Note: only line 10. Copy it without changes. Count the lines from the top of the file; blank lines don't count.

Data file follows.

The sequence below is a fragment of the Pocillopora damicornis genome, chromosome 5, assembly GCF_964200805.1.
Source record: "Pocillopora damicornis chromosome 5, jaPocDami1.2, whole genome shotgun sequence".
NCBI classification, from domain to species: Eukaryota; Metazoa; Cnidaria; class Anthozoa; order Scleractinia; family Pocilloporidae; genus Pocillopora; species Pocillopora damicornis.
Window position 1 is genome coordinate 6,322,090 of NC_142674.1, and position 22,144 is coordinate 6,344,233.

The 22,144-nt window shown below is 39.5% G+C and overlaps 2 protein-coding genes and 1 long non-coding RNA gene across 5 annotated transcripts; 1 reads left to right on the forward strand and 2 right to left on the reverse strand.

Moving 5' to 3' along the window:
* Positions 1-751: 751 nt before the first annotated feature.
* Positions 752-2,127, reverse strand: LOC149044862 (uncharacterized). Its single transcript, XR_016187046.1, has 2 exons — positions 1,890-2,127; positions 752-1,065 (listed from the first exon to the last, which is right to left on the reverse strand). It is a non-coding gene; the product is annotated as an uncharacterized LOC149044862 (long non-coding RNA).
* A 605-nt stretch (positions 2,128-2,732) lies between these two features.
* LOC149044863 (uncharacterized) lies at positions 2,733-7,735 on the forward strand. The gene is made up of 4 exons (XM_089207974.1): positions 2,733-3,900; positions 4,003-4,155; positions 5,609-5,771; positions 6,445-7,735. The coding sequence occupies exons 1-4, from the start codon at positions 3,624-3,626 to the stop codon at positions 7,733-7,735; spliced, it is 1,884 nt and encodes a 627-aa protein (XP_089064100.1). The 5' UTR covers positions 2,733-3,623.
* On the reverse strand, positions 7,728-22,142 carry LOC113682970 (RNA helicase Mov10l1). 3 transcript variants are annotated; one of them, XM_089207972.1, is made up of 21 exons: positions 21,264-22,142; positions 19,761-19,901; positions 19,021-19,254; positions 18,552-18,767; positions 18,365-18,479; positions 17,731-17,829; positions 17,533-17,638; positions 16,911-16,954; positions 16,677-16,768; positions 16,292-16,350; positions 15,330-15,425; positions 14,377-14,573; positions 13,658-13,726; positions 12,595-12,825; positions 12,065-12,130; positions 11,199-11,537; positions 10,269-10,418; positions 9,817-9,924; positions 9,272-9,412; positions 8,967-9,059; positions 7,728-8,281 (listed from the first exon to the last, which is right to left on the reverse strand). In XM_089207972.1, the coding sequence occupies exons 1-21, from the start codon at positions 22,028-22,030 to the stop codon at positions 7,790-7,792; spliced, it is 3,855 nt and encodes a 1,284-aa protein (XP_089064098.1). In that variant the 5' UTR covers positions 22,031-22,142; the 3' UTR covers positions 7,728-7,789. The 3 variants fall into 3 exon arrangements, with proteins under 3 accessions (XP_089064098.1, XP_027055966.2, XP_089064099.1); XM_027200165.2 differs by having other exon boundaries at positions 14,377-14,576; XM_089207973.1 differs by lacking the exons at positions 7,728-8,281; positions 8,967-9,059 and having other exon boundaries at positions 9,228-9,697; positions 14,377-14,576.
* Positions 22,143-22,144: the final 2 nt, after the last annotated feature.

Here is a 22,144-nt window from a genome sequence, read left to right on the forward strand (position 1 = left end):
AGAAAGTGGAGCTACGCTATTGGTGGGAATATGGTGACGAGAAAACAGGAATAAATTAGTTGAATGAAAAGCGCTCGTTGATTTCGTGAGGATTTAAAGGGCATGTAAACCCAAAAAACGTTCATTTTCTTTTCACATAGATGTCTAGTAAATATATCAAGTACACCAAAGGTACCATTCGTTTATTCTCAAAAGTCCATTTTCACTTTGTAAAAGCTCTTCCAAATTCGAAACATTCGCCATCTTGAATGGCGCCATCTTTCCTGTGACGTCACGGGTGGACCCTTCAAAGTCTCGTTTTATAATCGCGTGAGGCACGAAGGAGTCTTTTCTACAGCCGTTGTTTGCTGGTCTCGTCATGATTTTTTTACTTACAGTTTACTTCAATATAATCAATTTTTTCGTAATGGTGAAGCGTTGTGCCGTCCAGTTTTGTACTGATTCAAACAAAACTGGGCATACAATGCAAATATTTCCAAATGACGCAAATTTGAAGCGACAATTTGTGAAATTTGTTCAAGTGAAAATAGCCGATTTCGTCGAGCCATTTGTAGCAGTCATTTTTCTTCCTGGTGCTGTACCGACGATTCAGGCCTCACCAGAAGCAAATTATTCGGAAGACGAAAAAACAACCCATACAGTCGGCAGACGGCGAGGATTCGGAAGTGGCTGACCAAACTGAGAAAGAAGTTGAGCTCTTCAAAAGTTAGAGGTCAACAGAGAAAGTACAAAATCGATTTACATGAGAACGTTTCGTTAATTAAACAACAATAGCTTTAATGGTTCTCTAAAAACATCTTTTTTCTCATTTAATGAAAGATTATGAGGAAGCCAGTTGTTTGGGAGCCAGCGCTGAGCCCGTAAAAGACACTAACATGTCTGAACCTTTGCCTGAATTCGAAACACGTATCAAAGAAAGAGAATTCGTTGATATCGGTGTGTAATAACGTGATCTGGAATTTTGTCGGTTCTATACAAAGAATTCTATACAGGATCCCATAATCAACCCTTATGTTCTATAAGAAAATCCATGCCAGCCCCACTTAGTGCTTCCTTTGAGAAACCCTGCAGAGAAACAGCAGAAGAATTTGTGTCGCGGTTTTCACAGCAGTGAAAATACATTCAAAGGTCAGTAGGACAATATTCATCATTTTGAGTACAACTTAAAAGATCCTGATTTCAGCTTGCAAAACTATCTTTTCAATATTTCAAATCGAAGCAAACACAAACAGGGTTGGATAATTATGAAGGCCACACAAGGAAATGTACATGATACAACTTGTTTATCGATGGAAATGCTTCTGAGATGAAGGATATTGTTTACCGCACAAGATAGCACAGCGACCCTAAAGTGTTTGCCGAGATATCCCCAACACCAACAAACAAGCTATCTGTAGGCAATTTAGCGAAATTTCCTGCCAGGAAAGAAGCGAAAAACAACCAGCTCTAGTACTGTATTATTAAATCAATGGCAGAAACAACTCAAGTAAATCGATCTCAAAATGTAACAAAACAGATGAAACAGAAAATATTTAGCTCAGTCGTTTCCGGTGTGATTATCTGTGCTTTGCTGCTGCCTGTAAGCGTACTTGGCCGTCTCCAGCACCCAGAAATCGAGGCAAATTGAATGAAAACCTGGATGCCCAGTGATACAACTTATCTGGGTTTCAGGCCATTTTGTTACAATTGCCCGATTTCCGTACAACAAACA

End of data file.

* LOC149044863 (uncharacterized) lies at positions 2,733-7,735 on the forward strand. The gene is made up of 4 exons (XM_089207974.1): positions 2,733-3,900; positions 4,003-4,155; positions 5,609-5,771; positions 6,445-7,735. The coding sequence occupies exons 1-4, from the start codon at positions 3,624-3,626 to the stop codon at positions 7,733-7,735; spliced, it is 1,884 nt and encodes a 627-aa protein (XP_089064100.1). The 5' UTR covers positions 2,733-3,623.